From left: Alex Gansa (Homeland) and Lee Daniels (Empire); photographs by Joe Pugliese.
What’s been the viewer reaction that’s most surprised you?
TREEM I was shocked by how personally people take the idea of infidelity. I thought we were making a show about two perspectives, and I thought the conversation was going to be like, “Oh, isn’t that interesting, men and women see things differently.” I didn’t think the affair part was going to be a surprise. But people will go to the mat on infidelity in a way that they won’t on climate change or child abuse or racism or anything.
GANSA Was it a puritanical response?
TREEM They were so angry at the characters, especially Noah’s [Dominic West‘s] character. How can a man with four children cheat on his wife? I think there’s something about the expectations that we have in our culture specifically of a male hero. We are comfortable at this point with the idea of an antihero, somebody who purely goes against the cultural norm or somebody who’s subverting expectations, and then we have this idea of a hero, somebody who always does the right thing; but in terms of a complex, flawed man in between, I just think it was unsettling.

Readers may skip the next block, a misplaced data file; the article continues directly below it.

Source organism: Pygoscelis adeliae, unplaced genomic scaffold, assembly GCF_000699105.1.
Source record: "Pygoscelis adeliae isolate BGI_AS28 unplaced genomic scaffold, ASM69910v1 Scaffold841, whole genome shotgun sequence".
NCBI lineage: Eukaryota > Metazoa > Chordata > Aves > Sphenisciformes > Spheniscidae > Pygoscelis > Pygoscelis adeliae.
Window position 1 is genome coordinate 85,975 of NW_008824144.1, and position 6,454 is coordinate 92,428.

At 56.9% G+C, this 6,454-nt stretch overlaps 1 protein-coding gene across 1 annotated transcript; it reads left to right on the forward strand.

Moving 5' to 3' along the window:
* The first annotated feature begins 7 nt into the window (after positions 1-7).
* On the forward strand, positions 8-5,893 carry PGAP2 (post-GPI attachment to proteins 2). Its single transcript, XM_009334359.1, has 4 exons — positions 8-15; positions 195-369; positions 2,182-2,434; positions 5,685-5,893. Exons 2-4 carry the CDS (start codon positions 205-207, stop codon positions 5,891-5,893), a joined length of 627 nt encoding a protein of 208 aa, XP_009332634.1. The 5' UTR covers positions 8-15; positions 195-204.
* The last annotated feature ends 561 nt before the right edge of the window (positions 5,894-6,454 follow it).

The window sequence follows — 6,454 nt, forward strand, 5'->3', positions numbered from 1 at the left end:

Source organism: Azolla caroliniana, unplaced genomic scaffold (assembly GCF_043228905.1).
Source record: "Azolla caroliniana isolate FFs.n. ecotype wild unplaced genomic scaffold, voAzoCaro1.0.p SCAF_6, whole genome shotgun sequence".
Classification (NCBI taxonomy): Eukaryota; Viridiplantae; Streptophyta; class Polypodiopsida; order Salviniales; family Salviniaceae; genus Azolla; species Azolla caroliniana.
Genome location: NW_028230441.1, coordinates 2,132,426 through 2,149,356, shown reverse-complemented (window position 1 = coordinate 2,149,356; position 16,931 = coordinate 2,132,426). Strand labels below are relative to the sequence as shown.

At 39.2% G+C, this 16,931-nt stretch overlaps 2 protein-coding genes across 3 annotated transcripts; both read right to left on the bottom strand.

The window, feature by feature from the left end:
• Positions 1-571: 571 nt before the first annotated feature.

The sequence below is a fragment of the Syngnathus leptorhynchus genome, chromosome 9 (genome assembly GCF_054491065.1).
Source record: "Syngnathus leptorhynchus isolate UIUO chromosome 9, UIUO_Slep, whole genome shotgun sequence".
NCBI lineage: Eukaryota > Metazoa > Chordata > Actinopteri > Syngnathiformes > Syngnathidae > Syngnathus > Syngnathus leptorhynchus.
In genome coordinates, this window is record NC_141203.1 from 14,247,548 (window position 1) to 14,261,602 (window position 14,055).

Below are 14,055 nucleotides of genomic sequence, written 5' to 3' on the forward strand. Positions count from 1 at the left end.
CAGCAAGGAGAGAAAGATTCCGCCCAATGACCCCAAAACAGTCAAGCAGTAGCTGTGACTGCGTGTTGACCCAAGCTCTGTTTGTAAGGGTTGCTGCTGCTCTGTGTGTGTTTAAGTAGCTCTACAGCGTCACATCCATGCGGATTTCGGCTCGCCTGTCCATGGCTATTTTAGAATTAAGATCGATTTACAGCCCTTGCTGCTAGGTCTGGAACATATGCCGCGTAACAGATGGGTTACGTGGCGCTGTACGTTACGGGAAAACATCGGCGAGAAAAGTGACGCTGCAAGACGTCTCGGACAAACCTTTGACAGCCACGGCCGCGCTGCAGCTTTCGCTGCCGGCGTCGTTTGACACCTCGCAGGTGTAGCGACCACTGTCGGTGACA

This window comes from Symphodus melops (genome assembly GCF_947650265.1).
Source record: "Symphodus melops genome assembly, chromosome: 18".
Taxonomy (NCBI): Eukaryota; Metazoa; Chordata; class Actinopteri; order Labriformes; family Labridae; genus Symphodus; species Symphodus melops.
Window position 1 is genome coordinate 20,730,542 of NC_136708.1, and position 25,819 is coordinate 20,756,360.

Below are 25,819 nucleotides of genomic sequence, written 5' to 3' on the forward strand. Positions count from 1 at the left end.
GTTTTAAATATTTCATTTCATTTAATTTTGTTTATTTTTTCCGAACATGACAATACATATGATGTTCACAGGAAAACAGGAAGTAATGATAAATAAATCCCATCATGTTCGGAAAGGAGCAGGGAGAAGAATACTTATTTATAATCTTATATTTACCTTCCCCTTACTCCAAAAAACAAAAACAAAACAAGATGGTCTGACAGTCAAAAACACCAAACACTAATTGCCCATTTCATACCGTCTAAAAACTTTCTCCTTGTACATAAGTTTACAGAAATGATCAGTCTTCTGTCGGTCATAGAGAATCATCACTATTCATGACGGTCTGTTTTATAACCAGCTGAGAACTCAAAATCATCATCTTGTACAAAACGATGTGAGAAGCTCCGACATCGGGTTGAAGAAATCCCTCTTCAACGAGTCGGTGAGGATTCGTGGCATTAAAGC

LINDELOF Isn’t there a part of you that’s like, “You signed up for a show called The Affair?”
TREEM I don’t know what people were expecting. I thought it was interesting that everybody was so convinced that the show was going to be one season, or that it must be some sort of anthology because the story of the affair must end at a certain point. We’d always said that the first season was the crime and the third season was the punishment. It’s like dropping a pebble in a pond and the ripples keep going on and on and on.